While hundreds of cargo ships have anchored off the West Coast, waiting day and days to have an opportunity to offload their cargo, that is not the case in Florida.
In fact, Florida’s seaports are open for business, and boy is business good, Florida Ports Council Chair and Port Everglades Chief Executive and Port Director Jonathan Daniels shared recently during his State of Seaports speech celebrating Seaports Day at the Florida Capitol.
Thanks to the leadership of Governor Ron DeSantis, the Florida Legislature and the Florida Department of Transportation, we’ve seen strong investments in our seaports.
“Those investments have provided important infrastructure improvements to help ensure that Florida’s seaports would be ready to receive post-Panamax ships, and it has strengthened our ports to receive and deliver goods to Floridians and the world,” Daniels said.
Most importantly, Florida has become a key player in connecting commerce.
“While the pandemic exposed the ugly underbelly of supply chains, what it also did was shine a light on Florida’s port efficiencies, our no-lines, no-waiting strategy, and our 24/7 operating cycle to help ensure goods get from ship to shelf,” Daniels added.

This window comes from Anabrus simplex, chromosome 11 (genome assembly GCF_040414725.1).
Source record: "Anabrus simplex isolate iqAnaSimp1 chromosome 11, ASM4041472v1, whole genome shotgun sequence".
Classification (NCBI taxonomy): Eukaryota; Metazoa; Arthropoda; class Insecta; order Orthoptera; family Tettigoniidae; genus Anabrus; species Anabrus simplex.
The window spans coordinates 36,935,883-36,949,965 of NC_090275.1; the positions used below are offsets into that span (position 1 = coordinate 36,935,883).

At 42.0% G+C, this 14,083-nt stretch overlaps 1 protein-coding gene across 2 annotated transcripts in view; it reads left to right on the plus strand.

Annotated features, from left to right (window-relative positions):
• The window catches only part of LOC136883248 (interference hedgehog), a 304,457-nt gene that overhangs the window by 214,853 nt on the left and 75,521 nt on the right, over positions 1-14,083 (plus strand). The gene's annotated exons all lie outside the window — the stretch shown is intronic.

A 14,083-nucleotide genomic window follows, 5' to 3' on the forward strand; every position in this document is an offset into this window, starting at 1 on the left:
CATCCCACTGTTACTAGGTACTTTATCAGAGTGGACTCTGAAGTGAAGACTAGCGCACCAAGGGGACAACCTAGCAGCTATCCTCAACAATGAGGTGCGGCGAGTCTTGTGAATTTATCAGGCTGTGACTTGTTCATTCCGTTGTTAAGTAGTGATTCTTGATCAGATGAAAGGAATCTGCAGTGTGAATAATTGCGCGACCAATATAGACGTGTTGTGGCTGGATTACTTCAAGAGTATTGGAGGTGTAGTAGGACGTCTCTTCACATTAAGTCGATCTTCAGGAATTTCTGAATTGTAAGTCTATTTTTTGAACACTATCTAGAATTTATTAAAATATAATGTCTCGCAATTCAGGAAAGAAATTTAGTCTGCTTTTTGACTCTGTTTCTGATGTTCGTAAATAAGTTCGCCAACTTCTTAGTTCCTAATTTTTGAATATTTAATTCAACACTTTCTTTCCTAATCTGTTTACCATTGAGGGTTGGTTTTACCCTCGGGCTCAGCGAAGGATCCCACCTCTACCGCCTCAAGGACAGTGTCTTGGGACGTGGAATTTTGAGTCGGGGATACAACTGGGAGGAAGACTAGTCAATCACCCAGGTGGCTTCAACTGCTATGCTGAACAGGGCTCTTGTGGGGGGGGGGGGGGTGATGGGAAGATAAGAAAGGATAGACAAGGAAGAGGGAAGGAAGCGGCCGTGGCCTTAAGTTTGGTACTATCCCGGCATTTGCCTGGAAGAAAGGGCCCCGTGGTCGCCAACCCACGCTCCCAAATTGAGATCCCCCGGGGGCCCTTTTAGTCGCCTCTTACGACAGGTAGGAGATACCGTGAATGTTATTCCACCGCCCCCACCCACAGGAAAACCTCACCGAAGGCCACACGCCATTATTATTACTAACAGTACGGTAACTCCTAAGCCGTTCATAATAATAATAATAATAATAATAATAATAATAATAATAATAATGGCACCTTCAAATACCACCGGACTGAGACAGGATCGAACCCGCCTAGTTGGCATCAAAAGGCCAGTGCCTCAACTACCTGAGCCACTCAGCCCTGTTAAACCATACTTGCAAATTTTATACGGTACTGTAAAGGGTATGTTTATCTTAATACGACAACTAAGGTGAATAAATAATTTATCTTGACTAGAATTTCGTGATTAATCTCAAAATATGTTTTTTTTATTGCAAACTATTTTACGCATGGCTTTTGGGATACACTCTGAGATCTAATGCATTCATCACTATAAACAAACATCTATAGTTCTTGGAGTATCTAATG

As many Florida ports experience record-breaking movement of cargo containers, and more shipping lines divert to the Sunshine State to avoid port congestion elsewhere, our resilient seaports are showing the rest of the world how to operate efficiently.
As a result, Governor Ron DeSantis declared February 3rd as Seaports Day in Florida.
“This Seaports Day, I want to thank all of the people working to keep our ports open 24/7 to ensure that goods are getting from ship to shelf efficiently in order to combat our nation’s supply chain crisis,” Governor DeSantis said.
To further attract more shipping lines to call on Florida, the Florida Ports Council along with port directors from many of the Sunshine State’s seaports will travel to Long Beach, California to attend TPM22 – the premier conference for the trans-Pacific and global container shipping and logistics community. Florida port leaders will hold important networking meetings with new lines of business to encourage more cargo traffic.